Apr 1, 2016 12:51 AM

California, New York poised to raise minimum wage to $15

The Associated Press

SACRAMENTO, Calif. (AP) California and New York are poised to become the highest-paid minimum-wage states in the nation after governors for both reached deals with lawmakers to raise the lowest amount a worker can be paid to a record-shattering $15 an hour.

Gov. Jerry Brown said he will sign California's new minimum-wage bill Monday in Los Angeles after it passed the Legislature on Thursday.

Across the country in New York, Gov. Andrew Cuomo reached a tentative deal late Thursday with his state's top lawmakers to also raise his state's minimum wage to $15.

The actions in two of the nation's most labor-friendly states come as the income divide has become a key issue across the U.S. in this presidential election year. President Barack Obama has proposed an increase to the federal minimum wage, and the issue has gotten attention in the Democratic presidential primaries.

"California takes a massive leap forward today in the fight to rebalance our nation's economy," said Art Pulaski, executive secretary-treasurer of the California Labor Federation.

California's current $10 an hour minimum wage is tied with Massachusetts for the highest among states. Only Washington, D.C., at $10.50 per hour is higher. New York's minimum wage is $9.

Democrats who control both legislative chambers in California hailed the increase as a boon to more than 2 million workers. Brown, also a Democrat, said it proves the nation's largest state can get things done and help people get ahead.

Republicans, however, echoed fears from business owners and economists that California's annual increases eventually tied to inflation will compound the state's image as hostile to business.

Assemblyman Jim Patterson, R-Fresno, said the increase would force small business owners to make layoffs "with tears in their eyes," ultimately resulting in less employment.

The increases would start with a boost from $10 to $10.50 on Jan. 1. Businesses with 25 or fewer employees would have an extra year to comply. Increases of $1 an hour would come every January until 2022. The governor could delay increases in times of budgetary or economic downturns.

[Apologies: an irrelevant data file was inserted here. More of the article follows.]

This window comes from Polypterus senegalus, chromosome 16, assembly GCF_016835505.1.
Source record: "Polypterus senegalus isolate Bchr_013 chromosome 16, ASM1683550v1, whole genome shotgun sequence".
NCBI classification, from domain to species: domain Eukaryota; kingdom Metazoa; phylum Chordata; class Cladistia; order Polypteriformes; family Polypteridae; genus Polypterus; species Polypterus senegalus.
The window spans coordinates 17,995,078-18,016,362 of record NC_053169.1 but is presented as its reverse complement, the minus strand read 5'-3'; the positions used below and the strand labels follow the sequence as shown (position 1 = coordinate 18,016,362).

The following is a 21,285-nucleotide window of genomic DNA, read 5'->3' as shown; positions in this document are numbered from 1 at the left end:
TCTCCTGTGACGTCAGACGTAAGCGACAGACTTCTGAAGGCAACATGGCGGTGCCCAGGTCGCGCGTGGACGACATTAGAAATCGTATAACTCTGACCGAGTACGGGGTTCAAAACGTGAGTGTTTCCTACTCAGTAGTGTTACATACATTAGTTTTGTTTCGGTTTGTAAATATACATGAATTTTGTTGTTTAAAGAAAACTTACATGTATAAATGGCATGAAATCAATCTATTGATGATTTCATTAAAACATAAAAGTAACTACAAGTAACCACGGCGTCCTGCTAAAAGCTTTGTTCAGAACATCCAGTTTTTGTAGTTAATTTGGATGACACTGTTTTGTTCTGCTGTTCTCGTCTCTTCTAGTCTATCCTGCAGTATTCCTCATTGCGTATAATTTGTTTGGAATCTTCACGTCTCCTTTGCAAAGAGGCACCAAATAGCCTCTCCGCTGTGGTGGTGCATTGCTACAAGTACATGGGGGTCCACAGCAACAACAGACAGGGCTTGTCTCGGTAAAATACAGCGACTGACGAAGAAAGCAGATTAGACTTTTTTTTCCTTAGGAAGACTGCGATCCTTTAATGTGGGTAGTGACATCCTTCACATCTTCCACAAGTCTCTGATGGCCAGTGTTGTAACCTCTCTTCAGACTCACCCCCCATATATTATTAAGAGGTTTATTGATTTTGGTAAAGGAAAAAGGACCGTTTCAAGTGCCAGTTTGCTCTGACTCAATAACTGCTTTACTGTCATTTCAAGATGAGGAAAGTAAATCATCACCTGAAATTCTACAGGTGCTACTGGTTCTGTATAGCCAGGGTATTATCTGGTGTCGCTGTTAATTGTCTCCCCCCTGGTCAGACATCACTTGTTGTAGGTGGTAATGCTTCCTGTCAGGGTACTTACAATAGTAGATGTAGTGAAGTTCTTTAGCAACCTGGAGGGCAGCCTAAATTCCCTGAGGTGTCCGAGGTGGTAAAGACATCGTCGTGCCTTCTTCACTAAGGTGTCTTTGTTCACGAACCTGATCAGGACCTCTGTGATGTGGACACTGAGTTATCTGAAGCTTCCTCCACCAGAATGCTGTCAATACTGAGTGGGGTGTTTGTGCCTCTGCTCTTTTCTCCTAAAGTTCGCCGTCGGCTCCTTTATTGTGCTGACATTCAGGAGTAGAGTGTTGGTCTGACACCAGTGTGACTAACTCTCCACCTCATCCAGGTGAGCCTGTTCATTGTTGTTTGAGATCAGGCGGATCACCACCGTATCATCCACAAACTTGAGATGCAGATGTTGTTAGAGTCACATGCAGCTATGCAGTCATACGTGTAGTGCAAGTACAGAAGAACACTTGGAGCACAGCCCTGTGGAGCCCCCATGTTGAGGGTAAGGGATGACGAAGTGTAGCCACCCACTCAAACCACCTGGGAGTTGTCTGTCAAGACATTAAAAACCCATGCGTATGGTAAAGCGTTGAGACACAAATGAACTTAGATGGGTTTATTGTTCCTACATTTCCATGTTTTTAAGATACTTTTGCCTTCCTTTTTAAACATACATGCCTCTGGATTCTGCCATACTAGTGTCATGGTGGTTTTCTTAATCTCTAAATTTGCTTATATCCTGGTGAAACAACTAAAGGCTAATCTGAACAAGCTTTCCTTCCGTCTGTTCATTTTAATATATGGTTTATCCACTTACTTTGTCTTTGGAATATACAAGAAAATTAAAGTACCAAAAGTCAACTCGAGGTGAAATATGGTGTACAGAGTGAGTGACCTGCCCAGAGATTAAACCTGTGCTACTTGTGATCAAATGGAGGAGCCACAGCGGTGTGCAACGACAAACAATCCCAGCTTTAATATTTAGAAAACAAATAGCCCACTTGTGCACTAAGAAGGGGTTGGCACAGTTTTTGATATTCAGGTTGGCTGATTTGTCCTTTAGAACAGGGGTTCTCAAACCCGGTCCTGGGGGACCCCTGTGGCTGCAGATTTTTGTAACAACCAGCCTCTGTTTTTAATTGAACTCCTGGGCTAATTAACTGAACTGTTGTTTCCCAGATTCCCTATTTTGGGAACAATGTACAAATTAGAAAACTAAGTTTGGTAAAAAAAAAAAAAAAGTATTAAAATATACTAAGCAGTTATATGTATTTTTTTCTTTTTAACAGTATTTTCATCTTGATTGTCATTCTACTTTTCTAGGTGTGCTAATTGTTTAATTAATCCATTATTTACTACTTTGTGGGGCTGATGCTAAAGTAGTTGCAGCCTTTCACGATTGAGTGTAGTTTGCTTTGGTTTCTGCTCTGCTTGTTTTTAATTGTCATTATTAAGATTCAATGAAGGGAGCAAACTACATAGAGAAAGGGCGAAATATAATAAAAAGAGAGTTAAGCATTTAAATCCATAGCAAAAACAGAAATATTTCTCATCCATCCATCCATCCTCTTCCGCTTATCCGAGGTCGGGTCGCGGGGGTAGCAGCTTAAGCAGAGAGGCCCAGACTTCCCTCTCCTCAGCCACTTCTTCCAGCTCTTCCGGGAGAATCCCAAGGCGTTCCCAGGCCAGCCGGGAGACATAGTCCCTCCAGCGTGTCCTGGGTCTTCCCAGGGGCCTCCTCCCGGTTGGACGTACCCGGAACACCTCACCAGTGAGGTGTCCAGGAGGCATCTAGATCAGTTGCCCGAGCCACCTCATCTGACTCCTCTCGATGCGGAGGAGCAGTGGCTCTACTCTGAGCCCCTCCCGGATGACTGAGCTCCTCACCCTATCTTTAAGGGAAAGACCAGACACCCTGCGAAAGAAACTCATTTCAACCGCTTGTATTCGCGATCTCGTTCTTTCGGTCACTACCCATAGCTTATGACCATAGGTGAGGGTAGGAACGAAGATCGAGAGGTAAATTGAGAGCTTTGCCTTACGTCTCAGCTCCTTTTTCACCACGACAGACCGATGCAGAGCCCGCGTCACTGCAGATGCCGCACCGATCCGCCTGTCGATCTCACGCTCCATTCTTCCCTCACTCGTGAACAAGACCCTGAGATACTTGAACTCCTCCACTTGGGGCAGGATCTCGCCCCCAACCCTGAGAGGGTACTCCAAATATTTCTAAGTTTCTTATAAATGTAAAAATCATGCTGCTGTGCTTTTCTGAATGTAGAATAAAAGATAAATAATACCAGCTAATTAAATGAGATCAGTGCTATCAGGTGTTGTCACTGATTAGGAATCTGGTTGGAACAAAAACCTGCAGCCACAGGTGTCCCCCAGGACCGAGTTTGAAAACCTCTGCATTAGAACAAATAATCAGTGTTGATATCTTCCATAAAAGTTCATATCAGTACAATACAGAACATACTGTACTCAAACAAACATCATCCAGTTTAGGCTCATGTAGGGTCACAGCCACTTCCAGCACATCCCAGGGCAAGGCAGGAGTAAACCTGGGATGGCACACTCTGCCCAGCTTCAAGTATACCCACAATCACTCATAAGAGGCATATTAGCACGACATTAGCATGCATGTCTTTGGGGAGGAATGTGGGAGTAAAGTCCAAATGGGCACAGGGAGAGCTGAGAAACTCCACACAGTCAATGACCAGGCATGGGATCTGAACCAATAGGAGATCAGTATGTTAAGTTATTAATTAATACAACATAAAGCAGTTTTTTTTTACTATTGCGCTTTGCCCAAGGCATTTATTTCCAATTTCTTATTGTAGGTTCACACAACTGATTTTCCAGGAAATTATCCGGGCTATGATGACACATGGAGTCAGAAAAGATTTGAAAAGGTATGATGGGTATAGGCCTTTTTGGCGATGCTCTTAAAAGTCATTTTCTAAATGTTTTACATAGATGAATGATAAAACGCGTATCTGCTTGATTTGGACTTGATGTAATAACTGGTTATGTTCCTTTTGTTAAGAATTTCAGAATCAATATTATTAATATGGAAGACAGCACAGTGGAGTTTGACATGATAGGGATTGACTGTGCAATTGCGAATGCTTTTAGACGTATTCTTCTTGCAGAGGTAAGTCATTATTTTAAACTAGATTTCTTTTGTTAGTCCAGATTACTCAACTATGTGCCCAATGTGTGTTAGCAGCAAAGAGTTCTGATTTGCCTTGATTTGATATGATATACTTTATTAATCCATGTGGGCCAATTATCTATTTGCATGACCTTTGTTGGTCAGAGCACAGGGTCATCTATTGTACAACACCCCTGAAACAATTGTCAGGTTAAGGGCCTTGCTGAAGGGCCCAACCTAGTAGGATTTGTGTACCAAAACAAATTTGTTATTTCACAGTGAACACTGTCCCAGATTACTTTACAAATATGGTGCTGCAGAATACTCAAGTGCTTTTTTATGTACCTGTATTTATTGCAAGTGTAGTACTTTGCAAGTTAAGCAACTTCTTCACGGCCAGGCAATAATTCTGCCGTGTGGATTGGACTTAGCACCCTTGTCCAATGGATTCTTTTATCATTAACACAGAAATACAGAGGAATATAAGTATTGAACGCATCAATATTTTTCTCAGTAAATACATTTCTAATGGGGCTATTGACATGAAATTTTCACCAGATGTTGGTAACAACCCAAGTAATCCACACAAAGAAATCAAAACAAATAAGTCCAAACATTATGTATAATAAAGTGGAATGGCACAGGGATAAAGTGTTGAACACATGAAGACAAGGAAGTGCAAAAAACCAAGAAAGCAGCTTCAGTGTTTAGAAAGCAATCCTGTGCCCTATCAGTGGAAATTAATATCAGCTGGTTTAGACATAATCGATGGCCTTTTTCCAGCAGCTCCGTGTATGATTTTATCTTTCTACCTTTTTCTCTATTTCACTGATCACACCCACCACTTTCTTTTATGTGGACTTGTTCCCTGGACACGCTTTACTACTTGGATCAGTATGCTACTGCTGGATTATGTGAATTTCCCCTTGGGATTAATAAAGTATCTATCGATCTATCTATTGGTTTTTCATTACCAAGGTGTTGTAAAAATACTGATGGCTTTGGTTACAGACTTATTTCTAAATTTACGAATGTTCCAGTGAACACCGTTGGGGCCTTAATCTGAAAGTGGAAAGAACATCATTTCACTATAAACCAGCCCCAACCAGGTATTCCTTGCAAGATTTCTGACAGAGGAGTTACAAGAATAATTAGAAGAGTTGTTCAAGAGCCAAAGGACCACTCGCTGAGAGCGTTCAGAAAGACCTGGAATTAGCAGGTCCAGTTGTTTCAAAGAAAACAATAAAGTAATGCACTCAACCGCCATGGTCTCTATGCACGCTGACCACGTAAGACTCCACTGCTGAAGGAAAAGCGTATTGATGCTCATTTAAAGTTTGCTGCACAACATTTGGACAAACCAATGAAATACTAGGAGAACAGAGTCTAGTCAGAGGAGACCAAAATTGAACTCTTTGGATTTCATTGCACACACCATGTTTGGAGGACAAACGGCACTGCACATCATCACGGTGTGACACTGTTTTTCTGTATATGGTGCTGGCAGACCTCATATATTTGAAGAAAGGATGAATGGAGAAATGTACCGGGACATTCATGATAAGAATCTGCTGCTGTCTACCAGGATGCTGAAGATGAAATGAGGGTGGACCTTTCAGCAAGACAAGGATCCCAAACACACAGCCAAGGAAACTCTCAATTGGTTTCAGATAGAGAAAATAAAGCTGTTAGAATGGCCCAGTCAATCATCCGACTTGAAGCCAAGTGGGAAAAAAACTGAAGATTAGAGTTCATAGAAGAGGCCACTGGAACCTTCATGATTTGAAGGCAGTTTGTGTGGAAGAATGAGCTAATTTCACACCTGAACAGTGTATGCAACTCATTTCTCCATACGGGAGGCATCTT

The tentative deal reached by New York officials Thursday would be phased in regionally in the nation's fourth-largest state. It would also eventually affect more than 2 million workers.

In New York City, the wage would increase to $15 by the end of 2018, though businesses with fewer than 10 employees would get an extra year. In the New York City suburbs of Long Island and Westchester County, the wage would rise to $15 by the end of 2022. The increases are even more drawn out upstate, where the wage would hit $12.50 in 2021 and then increase to $15 based on an undetermined schedule.

"This minimum wage increase will be of national significance," Cuomo, also a Democrat, told reporters Thursday. "It's raising the minimum wage in a way that's responsible."

Cuomo had initially proposed a simpler phase-in: three years in New York City and six years elsewhere. The more gradual, nuanced approach was the result of negotiations with Republicans in the state Senate who worried such a sharp increase would devastate businesses, particularly in the upstate region's more fragile economy.

Brown was previously reluctant to raise California's base wage. He negotiated the deal with labor unions to head off competing labor-backed November ballot initiatives that would have imposed swifter increases without some of the safeguards included in the legislation. Brown now says California's fast-growing economy can absorb the raises without the problems predicted by opponents.

About 2.2 million Californians now earn the minimum wage. The University of California, Berkeley, Center for Labor Research and Education projected the increase would have a ripple effect for those whose wages would increase to keep pace.

The researchers project it would increase pay for 5.6 million Californians by an average of 24 percent. More than a third of the affected workers are parents. Latinos would benefit most because they hold a disproportionate number of low-wage jobs, the researchers said.

The right-leaning American Action Forum countered with its own projection that the increases could cost nearly 700,000 jobs.

The increases are projected to eventually cost California taxpayers an additional $3.6 billion annually for higher government employee pay.

The tentative deal New York officials reached also includes middle-class state income tax cuts starting in 2018. The cut would apply to New Yorkers with incomes between $40,000 and $300,000 and rates that currently range from 6.45 percent to 6.65 percent starting in 2018.

The rates would gradually drop to 5.5 percent by 2025.

Cuomo administration officials estimate the lower tax rates will save more than 4 million filers nearly $6.6 billion in the first four years, with annual savings reaching $4.2 billion by 2025.


Associated Press writers Don Thompson in Sacramento and David Klepper and Michael Virtanen in Albany, N.Y., contributed to this report.


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